El Al chairman pessimistic on lower airfares

Amikam Ben Zvi credit: El Al Spokesperson
Amikam Ben Zvi credit: El Al Spokesperson

Amikam Ben Zvi tells "Globes" that limited operations by foreign airlines in Israel means demand for seats is high and supply is low.

The fallout from the war that broke out in October is felt in many areas of Israeli life and one of the main economic sectors affected is the aviation industry. At the start of the war almost all international airlines halted flights to and from Israel, although most of them have since resumed their operations to Ben Gurion airport. This left El Al Israel Airlines Ltd. (TASE:ELAL) as almost the sole operator with an 80% market share of international flights to and from Tel Aviv. This situation translated into a rise in airfares and a huge jump in El Al's fourth quarter profitability. Between its low-point in October 2023 and last week, El Al's share price doubled.

In the fourth quarter of 2023, El Al reported revenue of $678 million, up 21% from the corresponding quarter of 2022, and net profit of $40 million, up 370% from the corresponding quarter.

El Al's management led by CEO Dina Ben Tal Ganancia rushed to take advantage of the jump in the airline's share price and raised $170 million at the beginning of this week. El Al's controlling owner Kenny Rozenberg injected $30 million into the airline as part of the offering and he now holds a 46% stake in the company. Since the offering was announced, El Al's share price has fallen 16%, giving the company a market cap of NIS 1.8 billion.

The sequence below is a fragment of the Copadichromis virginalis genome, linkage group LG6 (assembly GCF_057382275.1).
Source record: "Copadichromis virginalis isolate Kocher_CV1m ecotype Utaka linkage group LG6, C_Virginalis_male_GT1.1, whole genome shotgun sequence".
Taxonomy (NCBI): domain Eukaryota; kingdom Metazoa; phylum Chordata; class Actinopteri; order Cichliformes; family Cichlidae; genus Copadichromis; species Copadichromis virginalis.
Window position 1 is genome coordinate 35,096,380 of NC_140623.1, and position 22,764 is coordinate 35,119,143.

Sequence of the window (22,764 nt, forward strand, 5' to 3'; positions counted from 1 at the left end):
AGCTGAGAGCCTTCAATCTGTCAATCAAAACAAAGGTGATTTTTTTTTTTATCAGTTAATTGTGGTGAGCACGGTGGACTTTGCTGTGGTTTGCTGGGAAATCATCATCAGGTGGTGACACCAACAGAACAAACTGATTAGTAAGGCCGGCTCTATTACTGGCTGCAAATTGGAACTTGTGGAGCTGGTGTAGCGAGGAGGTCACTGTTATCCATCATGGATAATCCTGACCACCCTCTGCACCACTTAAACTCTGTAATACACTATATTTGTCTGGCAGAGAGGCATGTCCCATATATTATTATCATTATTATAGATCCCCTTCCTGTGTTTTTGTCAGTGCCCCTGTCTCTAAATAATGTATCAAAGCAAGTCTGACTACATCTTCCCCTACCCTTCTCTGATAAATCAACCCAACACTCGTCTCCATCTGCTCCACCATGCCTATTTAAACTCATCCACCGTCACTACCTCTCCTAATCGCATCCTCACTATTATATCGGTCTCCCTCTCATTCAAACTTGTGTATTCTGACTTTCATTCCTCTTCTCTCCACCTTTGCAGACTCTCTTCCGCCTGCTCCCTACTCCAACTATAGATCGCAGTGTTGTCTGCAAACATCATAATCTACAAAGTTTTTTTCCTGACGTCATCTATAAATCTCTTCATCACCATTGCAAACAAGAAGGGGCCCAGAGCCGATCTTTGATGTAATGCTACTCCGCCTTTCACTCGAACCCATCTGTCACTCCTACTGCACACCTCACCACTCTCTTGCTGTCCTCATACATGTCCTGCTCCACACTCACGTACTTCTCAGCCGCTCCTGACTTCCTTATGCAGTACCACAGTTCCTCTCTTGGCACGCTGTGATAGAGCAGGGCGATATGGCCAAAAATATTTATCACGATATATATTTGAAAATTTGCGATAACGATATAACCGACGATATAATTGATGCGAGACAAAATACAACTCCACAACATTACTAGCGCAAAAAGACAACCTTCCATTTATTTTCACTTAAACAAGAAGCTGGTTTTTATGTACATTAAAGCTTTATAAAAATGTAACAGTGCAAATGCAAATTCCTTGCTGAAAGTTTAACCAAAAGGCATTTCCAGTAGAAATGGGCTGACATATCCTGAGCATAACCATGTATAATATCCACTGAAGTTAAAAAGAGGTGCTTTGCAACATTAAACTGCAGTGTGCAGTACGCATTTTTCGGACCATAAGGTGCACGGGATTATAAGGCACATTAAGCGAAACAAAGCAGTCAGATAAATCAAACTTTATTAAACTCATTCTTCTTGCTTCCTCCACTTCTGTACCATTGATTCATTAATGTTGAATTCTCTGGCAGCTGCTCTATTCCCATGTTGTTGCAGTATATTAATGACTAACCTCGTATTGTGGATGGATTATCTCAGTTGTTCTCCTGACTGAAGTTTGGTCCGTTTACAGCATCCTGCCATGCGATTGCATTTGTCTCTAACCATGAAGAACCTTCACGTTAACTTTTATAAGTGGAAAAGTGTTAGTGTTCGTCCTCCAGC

In an interview with "Globes" after the offering was completed, El Al chairman Amikam Ben Zvi (73), a close confidante of Rozenberg, tries to predict what is expected to happen with airfares, and reveals some of the company's future plans. El Al currently has nearly 5,000 employees and operates a fleet of 47 aircraft flying to 55 destinations around the world.

Ben Zvi was one of the instigators of Rozenberg's investment in El Al at the peak of the Covid pandemic, when the company was caught in an existential crisis, from which it was rescued with the help of massive capital injections from Rozenberg and the state. In the past, Ben Zvi has served as CEO of various companies including Amidar, Hamashbir Lazarchan, and Nechustan.

"Kenny Rozenberg is very satisfied with his investment

How would you sum up the offering procedure?

Ben Zvi: "This was an exceptional offering, which raised $170 million in shares and options, which if exercised will inject $155 million into the company's coffers over the next two years. This in addition to the options that were issued in the past, with a potential to inject $32 million in the event that they will be exercised."

He says that the money that has been raised will serve several aims: initial payments for purchasing new aircraft that will be ordered from Boeing; repaying most of the loan put up by the controlling owner Rozenberg (totaling $70 million); and reducing El Al's equity deficit, which amounted to $187 million at the end of 2023. In the future, El Al hopes that the offering will help it join the prestigious Tel Aviv 125 Index, which would support more trading in the company's shares.

Rozenberg himself, who operates in the real estate sector (senior citizens homes), became the controlling owner when El Al was undergoing the biggest crisis in its history during the Covid pandemic. Today he is profiting from his investment, according to estimates by hundreds of millions of shekels, thanks to the recent jump in the price of the company's share.